The needs of the passenger have fundamentally changed

International Airport Review spoke to Konrad Best, Vice President – Digital at Munich Airport, to find out how the German airport is striving to secure a seamless travel experience.

The needs of the passenger have fundamentally changed

How important is creating a seamless travel experience for aviation?

The value creation along the passenger’s journey offers multiple opportunities and risks. In recent years, customer needs have changed radically due to the development of new technologies and therefore these needs require new approaches.

The opportunities seamless travel provides are an ability to deepen the customer relationship and collect a deeper understanding of customer needs. This gives us an opportunity to identify and monetise said needs. Bottlenecks in the aviation sector can be more efficiently resolved at the same time by implementing new technology.

However, there are also risks. Opportunities for new value creation can be overtaken by third parties through the use of technology if the aviation industry does not address the challenges together with the relevant stakeholders.

What challenges stand in the way of international hubs operating seamlessly?

At Munich Airport, the concrete effects are diverse. Employees are using new marketing tools to establish tomorrow’s personalised customer dialogue, or are avoiding media disruptions by systematically using smartphones in the maintenance process. For anyone in the ‘Smart City’ airport, and especially for flight operations, it is important to continuously improve the quality and accessibility of data.

For ‘the joint concert’ of the system partners in aviation, future analysis and collaboration tools will open up immense opportunities. Our goal is to use new technologies to better connect people, infrastructure and machines, and to relieve staff of monotonous, physically or mentally stressful work through automation.

To what extent do new technologies help to alleviate these challenges?

In principle, there are technical, as well as socio‑cultural, drivers. First of all, technology is becoming smaller and cheaper. Secondly, the available computing power is increasing exponentially – this opens up unexpected possibilities. Thirdly, the varied use of technology increases. More and more, it permeates our daily life, as well as our work and all business models at the airport. Alongside this, people are nowadays ‘always online’, and this fact has strong sociological effects on the social system.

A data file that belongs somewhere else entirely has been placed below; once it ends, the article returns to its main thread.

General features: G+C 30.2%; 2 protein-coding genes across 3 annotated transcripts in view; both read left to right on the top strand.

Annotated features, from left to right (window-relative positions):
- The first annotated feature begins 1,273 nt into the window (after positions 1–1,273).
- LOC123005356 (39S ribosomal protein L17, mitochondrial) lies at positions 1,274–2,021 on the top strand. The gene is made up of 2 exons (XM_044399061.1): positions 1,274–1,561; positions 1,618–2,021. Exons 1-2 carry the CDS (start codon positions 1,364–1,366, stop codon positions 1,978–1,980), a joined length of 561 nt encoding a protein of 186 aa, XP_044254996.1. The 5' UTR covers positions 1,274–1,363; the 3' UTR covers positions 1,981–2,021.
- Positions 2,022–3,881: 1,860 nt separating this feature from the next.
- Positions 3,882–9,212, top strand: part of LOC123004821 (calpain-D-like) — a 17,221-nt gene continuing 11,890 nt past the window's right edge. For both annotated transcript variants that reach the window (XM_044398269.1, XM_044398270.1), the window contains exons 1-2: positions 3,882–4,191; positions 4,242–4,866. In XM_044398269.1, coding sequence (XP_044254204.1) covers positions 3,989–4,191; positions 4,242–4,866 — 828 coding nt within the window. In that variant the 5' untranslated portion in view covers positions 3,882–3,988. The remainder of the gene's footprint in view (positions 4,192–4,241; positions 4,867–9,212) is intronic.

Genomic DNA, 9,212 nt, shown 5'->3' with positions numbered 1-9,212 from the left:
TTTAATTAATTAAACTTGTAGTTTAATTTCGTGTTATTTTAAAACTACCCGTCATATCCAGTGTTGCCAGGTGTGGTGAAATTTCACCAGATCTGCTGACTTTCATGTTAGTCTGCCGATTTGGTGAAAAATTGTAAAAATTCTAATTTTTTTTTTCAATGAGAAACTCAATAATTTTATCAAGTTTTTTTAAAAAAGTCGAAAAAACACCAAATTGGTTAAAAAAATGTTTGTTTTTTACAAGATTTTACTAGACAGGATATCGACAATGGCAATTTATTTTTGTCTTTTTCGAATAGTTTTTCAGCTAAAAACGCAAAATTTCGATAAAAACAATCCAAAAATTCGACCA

This means we are facing completely new challenges in terms of customer dialogue, employee recruitment, staff retention and motivation. To cope with this, we need to develop completely new communication rules and behaviours, which poses a great challenge to the traditional corporate communication measures.

What schemes does Munich Airport already have in place to try and secure seamless travel experiences?

With the platform ‘Passngr’, Munich Airport operates a solution for passengers that intentionally goes beyond the boundaries of our own airport. The cooperation of several actively involved airports makes it possible to offer a service that is highly relevant from the customer’s point of view: A digital travel assistant that provides first-hand information throughout the entire journey – from the trip to the airport, at the airport itself, upon arrival at the destination airport and during the onward journey to the final point. At the moment, the ‘Passngr’ platform exists in the form of an app, but, in the future, it could possibly also become a language assistant, chatbot or something similar.

What is your vision for the future of the airport?

In the coming years, there will be a lot of change throughout the customer journey”

In the coming years, there will be a lot of change throughout the customer journey. It is all about ensuring that passengers can enjoy their journey, travel smoothly and arrive more relaxed. In the more distant future, autonomous driving and shared economy models will revolutionise the way passengers travel to the airport. Here, we will need new logistic concepts.

Additionally, we will be able to further automate our processes and, in particular, use predictive analytics based on integrated data to proactively design these processes. This will substantially increase the quality and usability of the infrastructures. I believe that, subsequently, there will be a greater integration within mobility ecosystems. One question, for example, will be who decides which means of transportation is used – the customer or an end‑to‑end mobility manager? Who leads the customer journey? It is obvious that airports, airlines and other mobility service providers will have to intensify their collaboration to meet people’s future mobility needs.


Konrad Best began his career as an entrepreneur in the media business during the early 1990s. In 2004, he went into the telecommunication business, working in the B2C division of Telefonica O2 Germany in several leading positions. His next role was Director for Offers and Content at the video on demand platform Maxdome, before he went to the telecommunication company M-net in Munich. Since 2016, Best has been Vice President – Digital at Munich International Airport, responsible for the digital B2C strategy.

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